Skip to main content

Andrew of Rinn, Bl.


Also known as Anderl, peasant child, alleged martyr; b. Nov. 16, 1459; d. Rinn, near Innsbruck, Austria, July 12, 1462. At his father Simon Oxner's death, his mother Maria entrusted Andrew, then two years old, to the care of his uncle Meyer, an innkeeper. Andrew disappeared July 12, 1462, and his mother found his body hanging from a tree in a nearby forest. The uncle claimed he had sold the child to Jews returning from a fair. The child's body was buried in a cemetery of Ampass without any extant evidence of a juridical investigation. Veneration was first given to the remains when the inhabitants of Rinn, imitating the citizens of Trent who honored a boy, simon of trent, murdered by Jews in 1475, solemnly transferred Andrew's body to Rinn c. 167785. His cult spread through northern Tyrol and a commemoration Mass first celebrated in his honor in 1722. Upon the petition of the bishop of Brixen and the abbot of the prémontrés of Wilten, Benedict XIV approved his equivalent beatification Dec. 25, 1752 because of the pre-existing cultus, but refused canonization Feb. 22, 1755. In 1985 Bp. Reinhold Stecher of Innsbruck ordered the body transferred from the church to the parish cemetery. His cultus was officially forbidden in 1994.

See Also: medieval boy martyrs.

Bibliography: a. kembter, Acta pro ueritate martyrri corporis el cultus publici B. Andreae Rinnensis (Innsbruck 1745). benoÂt xiv, Constitutio XLIV: Beatus Andreas, dans Bullarium romanum magnam sue ejusdem Continuatio (Luxembourg 1758) 120136. j. deckert, Vier Tiroler Kinder, Opfer des chassidischen Fanatismus (Vienne 1893). w. kunzemann, Judenstein: Das Ende einer Legende (Innsbruck 1995). e. vacandard, Dictionnaire d'histoire et de géographie ecclésiastiques, ed. a. baudrillart et al. (Paris 1912) 2:170002. a. butler, The Lives of the Saints, ed. h. thurston and d. attwater (New York 1956) 3:8687. m. mayer, Lexikon für Theologie und Kirche, ed. j. hofer and k. rahner (Freiburg 195765) 1:519. j. l. baudot and l. chaussin, Vies des saints et des bienhereux selon l'ordre du calendrier avec l'historique des fêtes (Paris 193556) 7:282.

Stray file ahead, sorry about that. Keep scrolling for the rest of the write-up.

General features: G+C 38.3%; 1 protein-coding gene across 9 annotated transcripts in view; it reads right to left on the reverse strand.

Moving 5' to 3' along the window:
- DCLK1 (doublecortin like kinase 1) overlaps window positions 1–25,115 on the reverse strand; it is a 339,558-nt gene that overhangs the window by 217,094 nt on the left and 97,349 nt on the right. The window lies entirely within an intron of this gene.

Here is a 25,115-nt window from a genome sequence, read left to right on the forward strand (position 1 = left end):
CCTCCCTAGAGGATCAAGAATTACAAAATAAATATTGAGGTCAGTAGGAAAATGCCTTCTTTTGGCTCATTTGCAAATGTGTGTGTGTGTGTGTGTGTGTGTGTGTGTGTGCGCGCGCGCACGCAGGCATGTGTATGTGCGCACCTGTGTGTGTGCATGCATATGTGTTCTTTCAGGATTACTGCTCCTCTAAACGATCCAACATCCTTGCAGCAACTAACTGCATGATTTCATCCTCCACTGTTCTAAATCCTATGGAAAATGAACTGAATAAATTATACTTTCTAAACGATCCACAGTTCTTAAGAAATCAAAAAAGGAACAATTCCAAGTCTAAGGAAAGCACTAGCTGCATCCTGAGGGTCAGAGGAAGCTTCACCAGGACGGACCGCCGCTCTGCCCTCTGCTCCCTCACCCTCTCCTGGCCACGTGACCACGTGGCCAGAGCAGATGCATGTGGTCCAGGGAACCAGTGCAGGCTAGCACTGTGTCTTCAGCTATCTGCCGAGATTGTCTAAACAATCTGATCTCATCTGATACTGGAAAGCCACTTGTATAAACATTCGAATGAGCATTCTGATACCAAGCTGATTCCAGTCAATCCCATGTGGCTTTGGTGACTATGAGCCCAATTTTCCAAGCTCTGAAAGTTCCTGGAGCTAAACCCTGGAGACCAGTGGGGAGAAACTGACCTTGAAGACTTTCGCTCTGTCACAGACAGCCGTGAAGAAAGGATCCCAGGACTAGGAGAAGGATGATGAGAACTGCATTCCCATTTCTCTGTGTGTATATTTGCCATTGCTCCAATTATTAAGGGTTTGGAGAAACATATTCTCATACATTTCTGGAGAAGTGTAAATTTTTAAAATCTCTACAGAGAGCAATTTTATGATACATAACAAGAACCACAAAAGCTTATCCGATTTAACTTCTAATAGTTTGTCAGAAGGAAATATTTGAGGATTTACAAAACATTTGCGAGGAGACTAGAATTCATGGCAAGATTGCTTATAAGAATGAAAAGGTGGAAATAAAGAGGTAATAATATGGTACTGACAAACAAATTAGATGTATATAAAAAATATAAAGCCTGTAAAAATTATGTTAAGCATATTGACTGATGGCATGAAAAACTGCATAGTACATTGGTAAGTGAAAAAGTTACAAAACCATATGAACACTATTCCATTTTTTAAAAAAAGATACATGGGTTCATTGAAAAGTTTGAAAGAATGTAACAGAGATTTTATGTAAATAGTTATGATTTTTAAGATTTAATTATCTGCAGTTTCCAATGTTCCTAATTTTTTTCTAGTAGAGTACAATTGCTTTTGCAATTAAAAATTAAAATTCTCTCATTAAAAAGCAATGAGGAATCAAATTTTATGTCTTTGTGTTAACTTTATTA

[m. g. mcneil]

Cite this article
Pick a style below, and copy the text for your bibliography.

  • MLA
  • Chicago
  • APA

"Andrew of Rinn, Bl.." New Catholic Encyclopedia. . 22 Mar. 2019 <>.

"Andrew of Rinn, Bl.." New Catholic Encyclopedia. . (March 22, 2019).

"Andrew of Rinn, Bl.." New Catholic Encyclopedia. . Retrieved March 22, 2019 from

Learn more about citation styles

Citation styles gives you the ability to cite reference entries and articles according to common styles from the Modern Language Association (MLA), The Chicago Manual of Style, and the American Psychological Association (APA).

Within the “Cite this article” tool, pick a style to see how all available information looks when formatted according to that style. Then, copy and paste the text into your bibliography or works cited list.

Because each style has its own formatting nuances that evolve over time and not all information is available for every reference entry or article, cannot guarantee each citation it generates. Therefore, it’s best to use citations as a starting point before checking the style against your school or publication’s requirements and the most-recent information available at these sites:

Modern Language Association

The Chicago Manual of Style

American Psychological Association

  • Most online reference entries and articles do not have page numbers. Therefore, that information is unavailable for most content. However, the date of retrieval is often important. Refer to each style’s convention regarding the best way to format page numbers and retrieval dates.
  • In addition to the MLA, Chicago, and APA styles, your school, university, publication, or institution may have its own requirements for citations. Therefore, be sure to refer to those guidelines when editing your bibliography or works cited list.